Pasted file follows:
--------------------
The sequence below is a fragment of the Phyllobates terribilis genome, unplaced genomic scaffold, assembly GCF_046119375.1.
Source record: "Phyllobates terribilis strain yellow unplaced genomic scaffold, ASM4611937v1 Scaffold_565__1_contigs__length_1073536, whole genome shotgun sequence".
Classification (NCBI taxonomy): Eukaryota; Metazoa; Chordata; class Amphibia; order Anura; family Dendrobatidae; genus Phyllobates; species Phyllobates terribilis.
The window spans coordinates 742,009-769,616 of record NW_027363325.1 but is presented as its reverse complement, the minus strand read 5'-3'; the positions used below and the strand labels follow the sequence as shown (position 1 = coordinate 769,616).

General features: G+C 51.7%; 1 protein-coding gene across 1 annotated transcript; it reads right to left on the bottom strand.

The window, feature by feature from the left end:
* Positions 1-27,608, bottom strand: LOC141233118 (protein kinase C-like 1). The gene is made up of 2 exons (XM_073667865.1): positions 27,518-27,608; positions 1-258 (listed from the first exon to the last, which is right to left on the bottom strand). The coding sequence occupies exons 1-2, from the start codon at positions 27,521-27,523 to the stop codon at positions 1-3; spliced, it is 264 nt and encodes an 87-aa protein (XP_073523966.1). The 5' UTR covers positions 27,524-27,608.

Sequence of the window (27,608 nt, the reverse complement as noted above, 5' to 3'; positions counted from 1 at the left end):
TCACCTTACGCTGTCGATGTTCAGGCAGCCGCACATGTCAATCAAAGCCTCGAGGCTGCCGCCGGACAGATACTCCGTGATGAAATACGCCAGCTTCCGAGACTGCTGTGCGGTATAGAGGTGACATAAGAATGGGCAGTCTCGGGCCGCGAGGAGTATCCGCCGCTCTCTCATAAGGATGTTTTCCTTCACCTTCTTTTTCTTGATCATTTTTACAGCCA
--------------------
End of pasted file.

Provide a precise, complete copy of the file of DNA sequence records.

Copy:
The sequence below is a fragment of the Phyllobates terribilis genome, unplaced genomic scaffold, assembly GCF_046119375.1.
Source record: "Phyllobates terribilis strain yellow unplaced genomic scaffold, ASM4611937v1 Scaffold_565__1_contigs__length_1073536, whole genome shotgun sequence".
Classification (NCBI taxonomy): Eukaryota; Metazoa; Chordata; class Amphibia; order Anura; family Dendrobatidae; genus Phyllobates; species Phyllobates terribilis.
The window spans coordinates 742,009-769,616 of record NW_027363325.1 but is presented as its reverse complement, the minus strand read 5'-3'; the positions used below and the strand labels follow the sequence as shown (position 1 = coordinate 769,616).

General features: G+C 51.7%; 1 protein-coding gene across 1 annotated transcript; it reads right to left on the bottom strand.

The window, feature by feature from the left end:
* Positions 1-27,608, bottom strand: LOC141233118 (protein kinase C-like 1). The gene is made up of 2 exons (XM_073667865.1): positions 27,518-27,608; positions 1-258 (listed from the first exon to the last, which is right to left on the bottom strand). The coding sequence occupies exons 1-2, from the start codon at positions 27,521-27,523 to the stop codon at positions 1-3; spliced, it is 264 nt and encodes an 87-aa protein (XP_073523966.1). The 5' UTR covers positions 27,524-27,608.

Sequence of the window (27,608 nt, the reverse complement as noted above, 5' to 3'; positions counted from 1 at the left end):
TCACCTTACGCTGTCGATGTTCAGGCAGCCGCACATGTCAATCAAAGCCTCGAGGCTGCCGCCGGACAGATACTCCGTGATGAAATACGCCAGCTTCCGAGACTGCTGTGCGGTATAGAGGTGACATAAGAATGGGCAGTCTCGGGCCGCGAGGAGTATCCGCCGCTCTCTCATAAGGATGTTTTCCTTCACCTTCTTTTTCTTGATCATTTTTACAGCCA